Brazil’s Swinging Wine Industry

Think of Brazil and things like samba, football, and perhaps caipirinhas come to mind. But wine? Brazilian wine is not obvious and therefore ticks all the boxes for the fourth article in our series of “new latitude”wines. Check out the first article here.

 

Brazil is the fifth largest country in the world and covers large parts of South America. It stretches from Venezuela in the north, to Uruguay and Argentina in the south. Surely, there must be some suitable areas to grow vines? Indeed, there are, and most of the country’s wine-growing area are in the cooler regions in the south, not far from Uruguay and Argentina. Brazil ranks 14th on the list of the world’s biggest wine producers. Serra Gaucha, in the Rio Grande do Sul state is where Brazil’s wine industry is concentrated. Its best wines are from Vale dos Vinhedos.

Widely cultivated varieties are Cabernet Sauvignon, Chardonnay and Merlot. The country produces some very good still wines, but has also proven to make some quality sparkling wine.

Two producers to highlight are Casa Valduga and Vinicola Aurora. Both producers have been around for a long time and played a huge role in the development of the Brazilian wine-making industry. The wineries have received international recognition in various wine competitions.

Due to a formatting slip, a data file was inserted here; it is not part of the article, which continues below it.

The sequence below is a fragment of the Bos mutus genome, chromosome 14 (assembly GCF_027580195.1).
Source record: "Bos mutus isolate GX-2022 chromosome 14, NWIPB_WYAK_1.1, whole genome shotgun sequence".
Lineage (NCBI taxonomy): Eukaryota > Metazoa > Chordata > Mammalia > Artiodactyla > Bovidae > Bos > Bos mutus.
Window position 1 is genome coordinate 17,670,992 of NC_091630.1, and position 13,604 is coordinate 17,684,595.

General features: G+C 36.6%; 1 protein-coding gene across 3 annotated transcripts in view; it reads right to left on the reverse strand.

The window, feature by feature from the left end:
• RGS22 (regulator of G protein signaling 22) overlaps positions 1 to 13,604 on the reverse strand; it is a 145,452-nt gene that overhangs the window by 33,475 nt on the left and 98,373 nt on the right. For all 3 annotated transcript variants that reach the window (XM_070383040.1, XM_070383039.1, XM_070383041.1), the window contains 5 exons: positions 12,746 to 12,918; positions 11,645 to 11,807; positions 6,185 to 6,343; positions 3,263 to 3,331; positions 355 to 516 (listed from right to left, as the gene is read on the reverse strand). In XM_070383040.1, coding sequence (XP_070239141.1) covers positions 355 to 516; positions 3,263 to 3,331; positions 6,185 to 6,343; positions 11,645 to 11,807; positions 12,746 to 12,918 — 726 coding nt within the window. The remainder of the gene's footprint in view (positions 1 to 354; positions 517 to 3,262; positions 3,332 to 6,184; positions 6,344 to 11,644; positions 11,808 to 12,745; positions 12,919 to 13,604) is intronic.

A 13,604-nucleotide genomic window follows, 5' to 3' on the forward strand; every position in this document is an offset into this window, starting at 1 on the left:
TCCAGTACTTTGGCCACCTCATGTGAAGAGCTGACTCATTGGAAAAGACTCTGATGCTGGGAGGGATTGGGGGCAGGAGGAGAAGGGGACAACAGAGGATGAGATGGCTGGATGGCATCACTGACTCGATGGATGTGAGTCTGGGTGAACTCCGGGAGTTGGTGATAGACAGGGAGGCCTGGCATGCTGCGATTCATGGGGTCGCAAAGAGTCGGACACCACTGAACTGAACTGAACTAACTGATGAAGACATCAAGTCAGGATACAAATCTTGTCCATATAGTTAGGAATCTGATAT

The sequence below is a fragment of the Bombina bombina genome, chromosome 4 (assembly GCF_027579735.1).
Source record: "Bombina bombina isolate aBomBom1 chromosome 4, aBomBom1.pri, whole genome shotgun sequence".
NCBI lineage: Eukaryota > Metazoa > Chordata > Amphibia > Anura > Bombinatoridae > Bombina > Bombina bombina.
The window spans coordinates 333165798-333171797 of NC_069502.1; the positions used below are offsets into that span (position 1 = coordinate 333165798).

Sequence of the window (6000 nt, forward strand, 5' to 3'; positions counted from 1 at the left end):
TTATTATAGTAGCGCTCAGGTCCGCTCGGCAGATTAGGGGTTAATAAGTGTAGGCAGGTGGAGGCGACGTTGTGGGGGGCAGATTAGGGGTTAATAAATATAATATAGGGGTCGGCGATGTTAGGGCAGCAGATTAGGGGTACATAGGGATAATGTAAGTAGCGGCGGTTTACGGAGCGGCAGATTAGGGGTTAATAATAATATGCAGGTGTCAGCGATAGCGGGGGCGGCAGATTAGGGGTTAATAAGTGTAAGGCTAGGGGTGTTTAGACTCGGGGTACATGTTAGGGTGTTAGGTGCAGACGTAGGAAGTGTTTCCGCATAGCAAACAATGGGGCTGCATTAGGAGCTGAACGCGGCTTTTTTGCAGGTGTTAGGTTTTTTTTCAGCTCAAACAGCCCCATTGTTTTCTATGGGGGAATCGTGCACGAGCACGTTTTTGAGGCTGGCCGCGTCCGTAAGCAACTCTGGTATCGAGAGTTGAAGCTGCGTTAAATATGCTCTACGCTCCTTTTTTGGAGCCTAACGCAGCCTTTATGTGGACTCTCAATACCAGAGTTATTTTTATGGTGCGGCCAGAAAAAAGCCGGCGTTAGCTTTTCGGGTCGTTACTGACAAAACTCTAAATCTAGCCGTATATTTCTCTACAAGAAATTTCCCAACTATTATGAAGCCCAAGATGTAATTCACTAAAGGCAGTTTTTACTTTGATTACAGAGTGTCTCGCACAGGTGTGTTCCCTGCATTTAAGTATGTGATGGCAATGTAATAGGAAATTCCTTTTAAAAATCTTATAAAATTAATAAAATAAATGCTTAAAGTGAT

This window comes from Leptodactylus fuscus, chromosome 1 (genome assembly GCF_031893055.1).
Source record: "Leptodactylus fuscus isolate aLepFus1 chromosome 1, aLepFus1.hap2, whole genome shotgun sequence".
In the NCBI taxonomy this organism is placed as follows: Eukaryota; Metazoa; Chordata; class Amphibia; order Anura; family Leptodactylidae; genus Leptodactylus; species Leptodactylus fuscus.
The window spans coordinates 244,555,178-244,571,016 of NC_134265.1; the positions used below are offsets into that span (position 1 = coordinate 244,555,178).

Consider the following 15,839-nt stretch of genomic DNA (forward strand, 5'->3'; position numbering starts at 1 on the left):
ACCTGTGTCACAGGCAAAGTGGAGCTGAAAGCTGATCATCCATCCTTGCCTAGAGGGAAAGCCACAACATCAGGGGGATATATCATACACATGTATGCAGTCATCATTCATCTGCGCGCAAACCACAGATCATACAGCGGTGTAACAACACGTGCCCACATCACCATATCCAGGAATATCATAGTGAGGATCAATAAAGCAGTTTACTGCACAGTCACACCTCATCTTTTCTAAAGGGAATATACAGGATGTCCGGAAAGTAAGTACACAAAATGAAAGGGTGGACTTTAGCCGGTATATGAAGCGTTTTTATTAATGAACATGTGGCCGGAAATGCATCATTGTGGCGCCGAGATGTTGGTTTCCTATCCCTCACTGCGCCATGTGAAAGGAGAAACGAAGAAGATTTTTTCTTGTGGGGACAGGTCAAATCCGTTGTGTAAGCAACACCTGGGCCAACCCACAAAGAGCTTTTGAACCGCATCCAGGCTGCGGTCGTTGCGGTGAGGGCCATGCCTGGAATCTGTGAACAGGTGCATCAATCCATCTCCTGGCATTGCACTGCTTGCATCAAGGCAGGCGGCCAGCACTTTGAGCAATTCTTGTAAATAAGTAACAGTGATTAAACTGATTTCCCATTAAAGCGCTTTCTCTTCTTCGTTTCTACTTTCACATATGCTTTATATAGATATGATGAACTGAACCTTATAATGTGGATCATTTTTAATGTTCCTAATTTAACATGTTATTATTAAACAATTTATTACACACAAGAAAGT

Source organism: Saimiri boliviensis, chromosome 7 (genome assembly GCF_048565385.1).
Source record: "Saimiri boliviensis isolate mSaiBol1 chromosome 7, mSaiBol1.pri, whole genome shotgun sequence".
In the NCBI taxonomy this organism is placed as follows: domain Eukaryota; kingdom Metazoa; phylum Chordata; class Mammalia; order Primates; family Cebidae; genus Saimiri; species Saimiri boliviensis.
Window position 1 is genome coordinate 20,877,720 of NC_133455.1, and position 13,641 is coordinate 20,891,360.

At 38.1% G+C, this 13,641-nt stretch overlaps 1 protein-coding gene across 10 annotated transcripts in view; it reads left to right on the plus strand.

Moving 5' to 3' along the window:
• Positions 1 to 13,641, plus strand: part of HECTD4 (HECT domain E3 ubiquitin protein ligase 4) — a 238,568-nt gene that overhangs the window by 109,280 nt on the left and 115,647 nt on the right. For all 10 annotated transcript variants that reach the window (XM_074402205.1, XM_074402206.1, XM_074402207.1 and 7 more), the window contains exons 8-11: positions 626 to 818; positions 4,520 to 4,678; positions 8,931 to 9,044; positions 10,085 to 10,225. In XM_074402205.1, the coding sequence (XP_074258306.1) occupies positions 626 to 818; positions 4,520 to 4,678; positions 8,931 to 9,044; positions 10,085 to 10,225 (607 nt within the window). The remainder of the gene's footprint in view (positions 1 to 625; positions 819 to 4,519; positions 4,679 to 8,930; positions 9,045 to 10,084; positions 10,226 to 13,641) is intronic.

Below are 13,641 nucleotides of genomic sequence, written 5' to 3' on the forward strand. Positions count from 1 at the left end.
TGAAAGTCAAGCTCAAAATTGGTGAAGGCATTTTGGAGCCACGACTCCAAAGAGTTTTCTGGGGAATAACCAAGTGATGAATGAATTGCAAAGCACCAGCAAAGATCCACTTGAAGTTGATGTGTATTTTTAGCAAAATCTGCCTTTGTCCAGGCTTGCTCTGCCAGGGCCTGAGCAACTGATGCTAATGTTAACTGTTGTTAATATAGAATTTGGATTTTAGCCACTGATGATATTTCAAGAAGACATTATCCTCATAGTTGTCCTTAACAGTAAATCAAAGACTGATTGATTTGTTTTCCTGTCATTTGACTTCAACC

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Casa Valduga has the ambition of being the best Brazilian wine maker and they might well be already. Besides producing some quality still wines (Cab Sav, Merlot, Chardonnay), the family has become the undefeated champion in sparkling wines following the Traditional Method originally developed in Champagne. They offer a range of eight sparklers, the top of the range being their “Maria Valduga” – a tribute to the family matriarch. The winery has the biggest sparkling wine cellar in South America. Surely worth a visit if you are ever around because you can even create your own sparkling wine there.

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Vinicola Aurora is a cooperative (over 1,100 members in the community) and producer of still and sparkling wines as well as unfermented grape juice. Its wines are exported to over 20 countries and therefore a major player in the Brazilian wine industry. Try to get your hands on the Millesimé – their best wine only produced in the best years. It’s a Cabernet Sauvignon aged for 12 months in French and American oak, typical new-world Bordeaux style.

Compared to Chile and Argentina, Brazilian wines have been slow to rise on the export market and therefore unknown to the public, so there are still plenty of hidden gems to be discovered. Have you ever tried any Brazilian wine? Share your experience with us in the comments below.

 

Santé

Albert & Willem


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